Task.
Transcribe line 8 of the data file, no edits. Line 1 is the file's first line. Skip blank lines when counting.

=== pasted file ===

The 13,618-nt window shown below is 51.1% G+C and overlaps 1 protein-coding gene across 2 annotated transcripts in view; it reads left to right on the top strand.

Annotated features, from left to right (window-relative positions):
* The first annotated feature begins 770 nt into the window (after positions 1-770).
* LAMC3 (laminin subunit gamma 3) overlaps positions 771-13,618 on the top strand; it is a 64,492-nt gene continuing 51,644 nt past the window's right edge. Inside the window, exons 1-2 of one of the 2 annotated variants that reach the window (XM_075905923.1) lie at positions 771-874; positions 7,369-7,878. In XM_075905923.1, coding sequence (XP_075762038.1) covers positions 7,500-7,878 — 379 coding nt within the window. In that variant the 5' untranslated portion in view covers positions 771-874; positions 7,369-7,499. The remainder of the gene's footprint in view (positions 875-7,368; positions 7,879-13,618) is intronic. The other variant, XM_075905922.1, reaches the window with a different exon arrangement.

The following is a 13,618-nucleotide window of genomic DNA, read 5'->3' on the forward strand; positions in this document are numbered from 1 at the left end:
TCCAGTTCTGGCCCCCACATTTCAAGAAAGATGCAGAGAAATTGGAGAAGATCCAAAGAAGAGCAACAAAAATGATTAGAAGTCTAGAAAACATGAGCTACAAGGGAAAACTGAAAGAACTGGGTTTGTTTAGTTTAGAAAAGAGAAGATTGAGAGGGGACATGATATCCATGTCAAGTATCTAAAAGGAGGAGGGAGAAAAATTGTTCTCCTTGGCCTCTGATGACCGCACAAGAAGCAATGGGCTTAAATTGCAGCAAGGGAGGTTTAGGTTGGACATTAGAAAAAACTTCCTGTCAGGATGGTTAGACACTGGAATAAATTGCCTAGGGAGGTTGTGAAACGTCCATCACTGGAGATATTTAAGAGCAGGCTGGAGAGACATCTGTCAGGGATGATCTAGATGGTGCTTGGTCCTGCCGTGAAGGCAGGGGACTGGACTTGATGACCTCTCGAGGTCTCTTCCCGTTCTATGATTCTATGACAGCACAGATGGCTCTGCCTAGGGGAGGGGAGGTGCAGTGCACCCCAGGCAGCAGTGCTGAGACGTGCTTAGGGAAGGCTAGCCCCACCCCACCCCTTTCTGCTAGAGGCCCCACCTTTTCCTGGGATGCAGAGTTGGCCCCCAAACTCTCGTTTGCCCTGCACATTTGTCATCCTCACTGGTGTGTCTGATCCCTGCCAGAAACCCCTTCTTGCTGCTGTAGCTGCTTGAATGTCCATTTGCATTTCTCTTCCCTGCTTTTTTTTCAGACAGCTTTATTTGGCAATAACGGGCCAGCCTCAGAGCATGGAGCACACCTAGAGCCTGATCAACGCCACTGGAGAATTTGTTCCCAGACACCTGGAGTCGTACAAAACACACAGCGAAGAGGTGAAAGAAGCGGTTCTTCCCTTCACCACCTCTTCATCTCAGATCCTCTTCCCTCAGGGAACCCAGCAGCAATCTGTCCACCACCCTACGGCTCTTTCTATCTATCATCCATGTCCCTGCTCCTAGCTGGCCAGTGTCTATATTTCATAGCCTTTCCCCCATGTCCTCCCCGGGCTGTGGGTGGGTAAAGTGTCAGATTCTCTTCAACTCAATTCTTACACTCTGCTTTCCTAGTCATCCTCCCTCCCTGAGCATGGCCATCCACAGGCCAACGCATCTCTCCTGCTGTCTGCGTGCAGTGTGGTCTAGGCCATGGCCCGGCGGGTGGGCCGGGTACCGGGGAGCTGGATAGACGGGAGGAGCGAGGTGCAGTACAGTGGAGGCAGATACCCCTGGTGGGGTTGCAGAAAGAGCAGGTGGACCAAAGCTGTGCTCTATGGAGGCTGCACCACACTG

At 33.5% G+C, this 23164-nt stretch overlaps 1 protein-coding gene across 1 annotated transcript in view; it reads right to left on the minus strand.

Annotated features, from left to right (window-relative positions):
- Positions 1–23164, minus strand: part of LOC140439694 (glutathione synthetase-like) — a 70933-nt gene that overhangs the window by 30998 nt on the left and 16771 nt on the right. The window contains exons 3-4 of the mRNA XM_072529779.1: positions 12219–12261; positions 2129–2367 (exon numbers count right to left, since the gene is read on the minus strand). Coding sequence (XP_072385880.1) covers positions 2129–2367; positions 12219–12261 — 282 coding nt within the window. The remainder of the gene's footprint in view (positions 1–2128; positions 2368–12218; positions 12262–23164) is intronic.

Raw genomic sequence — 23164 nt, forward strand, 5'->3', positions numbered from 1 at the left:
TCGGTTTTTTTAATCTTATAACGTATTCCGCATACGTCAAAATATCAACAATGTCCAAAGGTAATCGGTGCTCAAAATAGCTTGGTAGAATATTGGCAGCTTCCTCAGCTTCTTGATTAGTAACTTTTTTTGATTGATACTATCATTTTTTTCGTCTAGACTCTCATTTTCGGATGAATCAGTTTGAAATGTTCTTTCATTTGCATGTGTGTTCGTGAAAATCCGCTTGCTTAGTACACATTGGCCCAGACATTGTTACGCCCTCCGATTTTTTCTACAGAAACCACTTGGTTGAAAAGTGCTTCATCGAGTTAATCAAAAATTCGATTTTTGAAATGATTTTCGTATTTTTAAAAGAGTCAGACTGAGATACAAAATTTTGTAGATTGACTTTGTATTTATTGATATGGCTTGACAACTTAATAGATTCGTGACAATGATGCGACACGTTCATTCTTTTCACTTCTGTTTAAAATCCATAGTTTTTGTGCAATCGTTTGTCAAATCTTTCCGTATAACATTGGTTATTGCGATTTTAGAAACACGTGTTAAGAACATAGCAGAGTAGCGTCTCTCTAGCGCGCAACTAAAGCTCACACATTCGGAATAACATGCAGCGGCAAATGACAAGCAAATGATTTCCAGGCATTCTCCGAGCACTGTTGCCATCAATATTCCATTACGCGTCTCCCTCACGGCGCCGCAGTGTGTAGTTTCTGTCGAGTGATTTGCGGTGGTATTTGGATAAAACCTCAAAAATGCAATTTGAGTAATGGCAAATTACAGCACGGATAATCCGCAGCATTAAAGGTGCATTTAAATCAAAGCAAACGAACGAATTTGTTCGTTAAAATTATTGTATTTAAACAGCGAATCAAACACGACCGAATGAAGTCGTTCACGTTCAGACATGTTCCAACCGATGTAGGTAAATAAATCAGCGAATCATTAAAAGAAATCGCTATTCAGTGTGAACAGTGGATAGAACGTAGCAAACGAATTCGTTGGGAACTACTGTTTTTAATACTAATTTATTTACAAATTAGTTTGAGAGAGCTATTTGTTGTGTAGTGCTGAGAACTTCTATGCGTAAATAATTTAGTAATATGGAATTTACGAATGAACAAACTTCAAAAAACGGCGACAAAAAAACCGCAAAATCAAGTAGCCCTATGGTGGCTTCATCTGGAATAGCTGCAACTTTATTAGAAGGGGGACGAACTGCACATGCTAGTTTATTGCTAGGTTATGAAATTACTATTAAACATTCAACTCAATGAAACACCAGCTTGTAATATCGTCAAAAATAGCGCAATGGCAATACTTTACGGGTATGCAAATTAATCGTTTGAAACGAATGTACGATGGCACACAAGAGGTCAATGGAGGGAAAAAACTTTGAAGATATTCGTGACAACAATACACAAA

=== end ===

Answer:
Annotated features, from left to right (window-relative positions):